When I was a child, my parents would always stress that I should try foods because “they were good for me.” But I didn’t understand; they didn’t taste good, so how could they be good? I resented mealtimes where it seemed like all I could do was disappoint my family when I said I didn’t want to eat something that they cooked. Now that I’m a mom, I understand their struggle.
With toddlers, it can seem like one day, they have stomachs that are bottomless pits and other days where it seems like they are simply surviving off of a few crackers and a cup of milk. Worrying about whether they’re eating enough food that’s good for them is common for parents.
But fear not: While toddlers seem to have a mighty will, they are no match for parents who team up and share our tips and tricks to make sure our children are eating enough. Here are five snack hacks that worked for me and are easy to add to your feeding routine.
1. Kids Snack Boards
Try setting out a charcuterie-style board for lunch a few times a week and gradually introducing more “problem” foods like broccoli or peas that would normally be an instant rejection from your child. What I love about a kids snack board is that it can put a lot less stress on children to eat all of their food during mealtimes and can encourage children to have more freedom and choice over what they want to eat.
By including kids’ preferred and non-preferred foods, you are exposing your children to a mix of foods in a much lower-pressure environment. They still have the freedom to pick and choose among other options. From cheeses to cold cuts and fruits to jerky, you can put a range of foods on a kid-friendly platter (you can even try muffin tins!) that can appeal to the pickiest of toddlers. Fun shapes can help too.
When my children were too young to have a conversation about healthy food choices, one of the easiest ways I learned to get them to eat fruits and veggies was by blending them into smoothies. This allows smaller children an easy way to consume greens and makes snack time a breeze, since you have so many options without the need to cook.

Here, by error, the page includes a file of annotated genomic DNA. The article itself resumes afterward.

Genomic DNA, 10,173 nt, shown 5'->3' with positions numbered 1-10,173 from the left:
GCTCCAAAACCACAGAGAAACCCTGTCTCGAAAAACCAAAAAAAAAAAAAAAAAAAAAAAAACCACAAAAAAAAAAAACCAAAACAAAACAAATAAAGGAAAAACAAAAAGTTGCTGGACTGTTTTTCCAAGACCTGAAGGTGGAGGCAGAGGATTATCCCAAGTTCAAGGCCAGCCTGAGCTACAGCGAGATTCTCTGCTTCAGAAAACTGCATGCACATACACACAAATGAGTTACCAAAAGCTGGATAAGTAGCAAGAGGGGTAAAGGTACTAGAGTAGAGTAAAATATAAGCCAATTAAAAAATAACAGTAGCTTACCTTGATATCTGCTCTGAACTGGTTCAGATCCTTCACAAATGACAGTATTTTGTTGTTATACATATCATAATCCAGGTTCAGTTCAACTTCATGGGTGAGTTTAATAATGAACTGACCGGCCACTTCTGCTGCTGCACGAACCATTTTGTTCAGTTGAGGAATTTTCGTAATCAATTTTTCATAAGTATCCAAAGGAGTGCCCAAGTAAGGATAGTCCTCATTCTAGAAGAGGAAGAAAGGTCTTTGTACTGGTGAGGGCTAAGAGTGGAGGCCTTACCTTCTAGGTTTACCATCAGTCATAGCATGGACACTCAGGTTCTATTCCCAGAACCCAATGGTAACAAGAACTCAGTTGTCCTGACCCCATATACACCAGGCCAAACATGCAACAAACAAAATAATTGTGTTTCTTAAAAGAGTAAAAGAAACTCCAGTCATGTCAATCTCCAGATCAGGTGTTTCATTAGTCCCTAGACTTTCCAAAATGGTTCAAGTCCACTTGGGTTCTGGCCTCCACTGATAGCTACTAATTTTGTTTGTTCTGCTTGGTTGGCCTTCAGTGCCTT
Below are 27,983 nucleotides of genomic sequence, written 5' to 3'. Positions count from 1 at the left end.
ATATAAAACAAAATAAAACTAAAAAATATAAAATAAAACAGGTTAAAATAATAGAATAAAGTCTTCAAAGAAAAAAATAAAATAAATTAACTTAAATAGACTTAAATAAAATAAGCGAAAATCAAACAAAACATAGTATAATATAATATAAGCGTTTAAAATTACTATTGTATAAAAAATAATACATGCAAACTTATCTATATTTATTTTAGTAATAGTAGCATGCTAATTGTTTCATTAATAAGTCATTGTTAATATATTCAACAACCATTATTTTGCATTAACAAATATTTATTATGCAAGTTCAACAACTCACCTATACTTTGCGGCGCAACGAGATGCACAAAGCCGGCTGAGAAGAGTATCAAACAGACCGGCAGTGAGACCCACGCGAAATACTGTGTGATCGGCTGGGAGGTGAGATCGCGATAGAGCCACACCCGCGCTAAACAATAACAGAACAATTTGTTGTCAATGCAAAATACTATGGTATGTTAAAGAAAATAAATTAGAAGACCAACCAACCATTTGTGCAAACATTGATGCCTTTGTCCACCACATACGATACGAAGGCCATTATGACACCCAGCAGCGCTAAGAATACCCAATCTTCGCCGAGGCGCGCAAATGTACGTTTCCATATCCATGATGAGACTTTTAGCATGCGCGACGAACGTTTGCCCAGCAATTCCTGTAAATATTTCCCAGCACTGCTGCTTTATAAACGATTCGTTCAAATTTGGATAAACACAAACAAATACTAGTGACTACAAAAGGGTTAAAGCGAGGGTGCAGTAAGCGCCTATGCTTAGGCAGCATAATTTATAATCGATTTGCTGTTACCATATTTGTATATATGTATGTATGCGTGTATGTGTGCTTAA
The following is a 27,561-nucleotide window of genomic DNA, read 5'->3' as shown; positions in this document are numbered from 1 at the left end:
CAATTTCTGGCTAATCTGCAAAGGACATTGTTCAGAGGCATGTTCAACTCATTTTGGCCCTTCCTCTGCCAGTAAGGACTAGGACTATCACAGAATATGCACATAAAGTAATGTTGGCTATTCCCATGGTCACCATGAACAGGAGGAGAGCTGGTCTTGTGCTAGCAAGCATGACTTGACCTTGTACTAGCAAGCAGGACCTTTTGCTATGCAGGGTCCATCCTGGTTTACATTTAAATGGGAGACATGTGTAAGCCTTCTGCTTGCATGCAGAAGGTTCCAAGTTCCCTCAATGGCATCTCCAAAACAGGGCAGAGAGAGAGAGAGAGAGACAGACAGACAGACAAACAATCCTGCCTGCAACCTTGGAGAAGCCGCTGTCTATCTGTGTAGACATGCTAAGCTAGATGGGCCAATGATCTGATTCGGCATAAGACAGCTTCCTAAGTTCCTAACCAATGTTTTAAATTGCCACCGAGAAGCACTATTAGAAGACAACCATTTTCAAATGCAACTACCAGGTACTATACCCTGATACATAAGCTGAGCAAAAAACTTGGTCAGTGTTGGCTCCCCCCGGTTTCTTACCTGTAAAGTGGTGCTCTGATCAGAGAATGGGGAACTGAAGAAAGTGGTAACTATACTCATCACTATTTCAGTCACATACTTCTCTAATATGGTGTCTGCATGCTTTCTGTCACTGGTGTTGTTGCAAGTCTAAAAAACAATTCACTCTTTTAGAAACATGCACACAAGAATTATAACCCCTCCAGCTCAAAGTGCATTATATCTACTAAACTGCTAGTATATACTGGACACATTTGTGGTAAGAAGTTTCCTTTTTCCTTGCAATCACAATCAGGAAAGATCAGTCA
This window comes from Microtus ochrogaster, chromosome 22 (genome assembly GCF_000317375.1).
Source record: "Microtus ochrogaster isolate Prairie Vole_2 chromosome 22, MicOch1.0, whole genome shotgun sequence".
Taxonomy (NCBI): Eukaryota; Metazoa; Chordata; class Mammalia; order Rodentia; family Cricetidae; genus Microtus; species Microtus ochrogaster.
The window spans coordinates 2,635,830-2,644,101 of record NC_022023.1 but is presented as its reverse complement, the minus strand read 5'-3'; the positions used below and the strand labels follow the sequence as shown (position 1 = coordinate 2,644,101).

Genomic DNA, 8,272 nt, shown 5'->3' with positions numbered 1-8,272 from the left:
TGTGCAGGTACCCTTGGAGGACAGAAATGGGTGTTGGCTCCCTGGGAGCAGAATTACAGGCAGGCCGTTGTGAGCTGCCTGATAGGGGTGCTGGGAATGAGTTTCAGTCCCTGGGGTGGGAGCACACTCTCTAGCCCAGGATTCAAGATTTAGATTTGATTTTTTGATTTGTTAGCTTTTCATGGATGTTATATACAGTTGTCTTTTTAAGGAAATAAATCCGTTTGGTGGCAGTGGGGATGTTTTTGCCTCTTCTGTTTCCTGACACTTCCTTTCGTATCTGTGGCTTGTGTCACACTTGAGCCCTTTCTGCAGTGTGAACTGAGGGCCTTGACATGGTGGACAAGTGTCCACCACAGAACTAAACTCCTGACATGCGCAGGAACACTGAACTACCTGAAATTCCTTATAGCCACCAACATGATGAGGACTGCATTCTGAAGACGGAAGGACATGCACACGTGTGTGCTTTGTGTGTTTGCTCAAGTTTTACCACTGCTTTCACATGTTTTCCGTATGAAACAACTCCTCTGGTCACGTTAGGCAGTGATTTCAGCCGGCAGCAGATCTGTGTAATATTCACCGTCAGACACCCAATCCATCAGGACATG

3. Kids Cubby and Kids Drawer in the Fridge
Have snack drawers your children can easily reach as well as a drawer in the fridge with healthy options. I have found that having easy-to-open packages, fruit, yogurt, and even a treat or two allows children to become more interested in eating. By allowing our children more autonomy over their food choices, they are more open to trying new things within our boundaries, one being that they must eat all the snacks in the fridge and cubby before each is replenished. We do this so our children don’t eat 20 cheese sticks and popcorn but ignore the fruit and yogurt. I love that it makes snack time less stressful and argument-free since we are all on the same page—and they can often help themselves without asking me!
If all else fails, use dips. Sometimes, children will refuse their once-favorite foods or cringe at the moment a carrot touches their plates. It’s OK to take advantage of the power of dips added to everything and anything you need to. Children may need a little extra motivation to try new foods, so dips can be a great motivator when varying their diet or on a particularly difficult food day.
I know from firsthand experience that toddlers and kids will sometimes try to eat all the dip, lick it off the chicken or celery, and then ask for more dip. So it is important to explain that they can only have more dip if they eat it with their food. Dips are a big hit in my house, and now that my children are 4 and 5 years old, they know the rules and it makes dinner and mealtimes much more peaceful.
5. Have a Healthy Snack Available to Them at Mealtimes
Hear me out. I grew up in a household where I had to eat everything on my plate, even if I hated it. This was very difficult and led to my complicated relationship with food today. When I had my children, I knew that was something I didn’t want to pass down, so my husband and I have an easy way to compromise with our children when they don’t want to eat what’s for dinner. We always give them the option to have a healthy snack alternative to the meal, but they can only get one serving of whatever the alternative is.
We make sure to have an alternative that is healthy and that we know they like. Sometimes it’s an apple, other times it’s yogurt or a smoothie. If they are still hungry after, we will again offer the food served. This way, we know that they are not starving, and it also gives them a little more control over the decision without the pressure of not having anything to eat.